New Jersey had a statute of limitations for worker damages of two years. This could mean the two years Grace Fryer had spent seeking an attorney for the case had exceeded the required filing date. The company argued the filing was too late and should be dismissed. The women’s attorney countered that the company had conducted a campaign of disinformation, calling the women victims of Syphilis, or Phospho Jaw, ( a common 18th century disease from an industry which manufactured kitchen matches.) Because of this lack of information, he told the court, the workers were uninformed of the impending dangers. The case was allowed to proceed.

          In late 1927 a reporter for a newspaper called the Star Eagle discovered that U.S. Radium had already reached out-of-court settlements with some families of deceased radium workers. It was revealed that in 1926, the company had already paid out $13,000 to three families. This finding seemed to connote an acceptance of responsibility by U.S. Radium. Attorney Berry introduced evidence the company was aware of the dangers of Radium. One of the company’s publications dated 1906 which was sent to doctors, contained many references to the dangers of Radium.

Comic Book Ad sells Radium Scope to Children

          Legal maneuvering by the company delayed the next hearing until January of 1928. The women continued to get sicker. Three of the five became bedridden, including Grace. She could no longer walk unassisted, and required a back brace to sit up in bed.  Appearing in court, some of the women were too weak to raise their arms to take the oath. Edna testified she could not sleep at night because of pain and that she was losing her house due to legal expenses. She said she was “content” though, for her children were to be cared for by her immediate family. Spectators wept in the courtroom. The newspapers covered the story by interviewing readers asking them how they might spend a quarter million dollar settlement with only one year to live.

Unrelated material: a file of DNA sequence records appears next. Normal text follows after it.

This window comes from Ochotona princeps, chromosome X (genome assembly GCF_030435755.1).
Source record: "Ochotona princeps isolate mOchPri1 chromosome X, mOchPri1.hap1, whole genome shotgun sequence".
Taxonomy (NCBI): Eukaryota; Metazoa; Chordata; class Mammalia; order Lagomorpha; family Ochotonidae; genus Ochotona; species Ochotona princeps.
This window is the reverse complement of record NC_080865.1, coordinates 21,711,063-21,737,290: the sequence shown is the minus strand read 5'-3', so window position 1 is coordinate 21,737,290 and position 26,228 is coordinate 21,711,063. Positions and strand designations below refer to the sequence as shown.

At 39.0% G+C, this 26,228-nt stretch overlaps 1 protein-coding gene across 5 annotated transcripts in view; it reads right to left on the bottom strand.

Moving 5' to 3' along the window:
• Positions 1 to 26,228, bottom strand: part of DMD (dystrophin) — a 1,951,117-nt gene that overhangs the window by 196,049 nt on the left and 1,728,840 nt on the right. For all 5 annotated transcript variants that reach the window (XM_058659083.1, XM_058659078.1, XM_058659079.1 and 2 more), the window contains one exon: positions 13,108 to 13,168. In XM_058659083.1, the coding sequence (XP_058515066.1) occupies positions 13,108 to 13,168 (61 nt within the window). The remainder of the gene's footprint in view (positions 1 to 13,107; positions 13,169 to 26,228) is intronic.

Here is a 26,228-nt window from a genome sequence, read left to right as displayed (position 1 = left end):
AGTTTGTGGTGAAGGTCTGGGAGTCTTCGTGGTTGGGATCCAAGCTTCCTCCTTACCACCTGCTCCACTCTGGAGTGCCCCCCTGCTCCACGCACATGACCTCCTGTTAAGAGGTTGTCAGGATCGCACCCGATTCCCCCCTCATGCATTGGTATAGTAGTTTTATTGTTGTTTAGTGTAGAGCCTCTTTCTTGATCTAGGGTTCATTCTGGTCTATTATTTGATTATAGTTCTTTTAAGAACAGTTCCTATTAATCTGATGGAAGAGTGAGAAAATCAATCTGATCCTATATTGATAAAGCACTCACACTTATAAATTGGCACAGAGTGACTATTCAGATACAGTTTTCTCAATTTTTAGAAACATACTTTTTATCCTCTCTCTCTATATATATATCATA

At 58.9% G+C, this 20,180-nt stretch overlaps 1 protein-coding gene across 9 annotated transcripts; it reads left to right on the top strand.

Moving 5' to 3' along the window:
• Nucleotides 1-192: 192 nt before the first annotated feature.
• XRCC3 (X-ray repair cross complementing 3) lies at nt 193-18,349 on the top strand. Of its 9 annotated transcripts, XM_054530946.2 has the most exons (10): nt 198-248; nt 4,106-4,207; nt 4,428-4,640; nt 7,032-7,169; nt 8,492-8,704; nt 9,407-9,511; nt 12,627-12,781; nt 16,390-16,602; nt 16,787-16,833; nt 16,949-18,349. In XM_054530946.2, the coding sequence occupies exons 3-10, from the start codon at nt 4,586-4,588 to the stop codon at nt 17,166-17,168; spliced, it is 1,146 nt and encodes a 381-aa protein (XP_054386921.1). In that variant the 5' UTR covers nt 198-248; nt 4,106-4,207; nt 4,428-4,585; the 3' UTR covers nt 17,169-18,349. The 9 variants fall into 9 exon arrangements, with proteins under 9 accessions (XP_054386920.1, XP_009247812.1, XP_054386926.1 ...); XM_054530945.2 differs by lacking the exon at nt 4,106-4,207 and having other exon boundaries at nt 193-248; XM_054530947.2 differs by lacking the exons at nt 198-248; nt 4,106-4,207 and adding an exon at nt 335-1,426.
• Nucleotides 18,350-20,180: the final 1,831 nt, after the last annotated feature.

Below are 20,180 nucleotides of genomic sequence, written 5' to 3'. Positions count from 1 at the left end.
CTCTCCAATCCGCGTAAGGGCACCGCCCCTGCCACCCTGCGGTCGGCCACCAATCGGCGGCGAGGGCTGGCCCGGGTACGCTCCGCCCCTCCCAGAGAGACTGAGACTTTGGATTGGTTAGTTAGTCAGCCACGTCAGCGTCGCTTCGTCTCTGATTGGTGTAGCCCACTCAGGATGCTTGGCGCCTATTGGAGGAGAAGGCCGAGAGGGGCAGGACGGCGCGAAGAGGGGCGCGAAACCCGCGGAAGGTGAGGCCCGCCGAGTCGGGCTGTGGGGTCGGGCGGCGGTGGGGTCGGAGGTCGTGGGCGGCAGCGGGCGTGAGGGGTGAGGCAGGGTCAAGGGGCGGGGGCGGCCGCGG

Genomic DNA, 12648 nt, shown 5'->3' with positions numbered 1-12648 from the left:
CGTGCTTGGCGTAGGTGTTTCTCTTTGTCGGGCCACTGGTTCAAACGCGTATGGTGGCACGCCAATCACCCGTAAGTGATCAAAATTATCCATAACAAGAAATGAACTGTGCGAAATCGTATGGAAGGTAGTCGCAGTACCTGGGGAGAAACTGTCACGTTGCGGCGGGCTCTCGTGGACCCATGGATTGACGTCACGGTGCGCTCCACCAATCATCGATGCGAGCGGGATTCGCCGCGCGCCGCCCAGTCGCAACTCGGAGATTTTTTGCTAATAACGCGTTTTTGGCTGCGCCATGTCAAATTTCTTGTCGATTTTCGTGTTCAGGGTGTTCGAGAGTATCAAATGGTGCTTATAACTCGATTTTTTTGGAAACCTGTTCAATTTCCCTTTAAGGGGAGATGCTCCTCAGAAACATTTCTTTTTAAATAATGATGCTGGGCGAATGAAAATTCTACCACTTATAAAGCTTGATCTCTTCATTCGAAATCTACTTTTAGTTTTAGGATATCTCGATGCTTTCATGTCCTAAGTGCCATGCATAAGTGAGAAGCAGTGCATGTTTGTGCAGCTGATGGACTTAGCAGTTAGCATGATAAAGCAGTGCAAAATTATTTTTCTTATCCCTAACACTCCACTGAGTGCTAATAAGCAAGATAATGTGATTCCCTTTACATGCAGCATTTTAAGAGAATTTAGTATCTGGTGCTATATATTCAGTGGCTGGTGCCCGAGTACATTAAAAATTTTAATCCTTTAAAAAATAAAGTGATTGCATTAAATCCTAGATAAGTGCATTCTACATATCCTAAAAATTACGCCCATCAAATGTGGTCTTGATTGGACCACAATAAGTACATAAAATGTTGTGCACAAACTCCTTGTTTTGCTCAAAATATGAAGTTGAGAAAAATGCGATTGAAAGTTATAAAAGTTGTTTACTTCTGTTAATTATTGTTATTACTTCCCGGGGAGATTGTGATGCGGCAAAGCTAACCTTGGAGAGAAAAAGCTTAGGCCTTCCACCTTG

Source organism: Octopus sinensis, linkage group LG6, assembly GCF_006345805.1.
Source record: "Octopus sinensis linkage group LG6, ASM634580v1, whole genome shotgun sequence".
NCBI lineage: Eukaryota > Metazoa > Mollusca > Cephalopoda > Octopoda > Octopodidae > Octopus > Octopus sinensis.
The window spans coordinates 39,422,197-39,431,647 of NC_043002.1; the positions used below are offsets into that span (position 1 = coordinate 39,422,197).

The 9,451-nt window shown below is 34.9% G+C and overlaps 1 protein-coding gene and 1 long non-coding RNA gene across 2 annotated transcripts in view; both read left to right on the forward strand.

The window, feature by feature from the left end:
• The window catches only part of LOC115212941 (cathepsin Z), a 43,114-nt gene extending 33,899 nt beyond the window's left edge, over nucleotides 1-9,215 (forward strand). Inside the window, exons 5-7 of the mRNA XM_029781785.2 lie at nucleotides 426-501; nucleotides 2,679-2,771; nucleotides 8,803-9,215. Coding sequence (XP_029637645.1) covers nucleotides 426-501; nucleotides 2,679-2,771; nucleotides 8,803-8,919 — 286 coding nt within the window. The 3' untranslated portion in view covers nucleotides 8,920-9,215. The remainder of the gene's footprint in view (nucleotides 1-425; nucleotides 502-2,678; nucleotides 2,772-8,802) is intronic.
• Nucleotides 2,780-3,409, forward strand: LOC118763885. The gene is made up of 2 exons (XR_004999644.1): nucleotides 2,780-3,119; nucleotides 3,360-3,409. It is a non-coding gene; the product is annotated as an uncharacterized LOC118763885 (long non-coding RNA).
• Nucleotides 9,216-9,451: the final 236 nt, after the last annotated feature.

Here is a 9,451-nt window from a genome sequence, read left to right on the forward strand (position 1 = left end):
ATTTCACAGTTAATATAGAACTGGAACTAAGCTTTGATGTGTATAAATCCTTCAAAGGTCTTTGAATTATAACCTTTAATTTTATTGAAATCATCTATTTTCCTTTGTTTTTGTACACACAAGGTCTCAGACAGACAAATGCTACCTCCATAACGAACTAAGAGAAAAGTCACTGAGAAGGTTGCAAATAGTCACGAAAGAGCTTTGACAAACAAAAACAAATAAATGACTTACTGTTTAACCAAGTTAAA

The next hearing was in April of 1928, but the women were too sick to attend. The company requested a delay of the case until the following September because most of their witnesses would be traveling to Florida or Europe for summer vacations, and would not be available to testify. Obligingly, the judge continued the case until September. Attorney Berry protested the delay vigorously, reminding the judge the women might not survive the summer. He even found other attorneys who were willing to yield their court dates in the summer over to the radium trial. To no avail, the judge insisted on September. *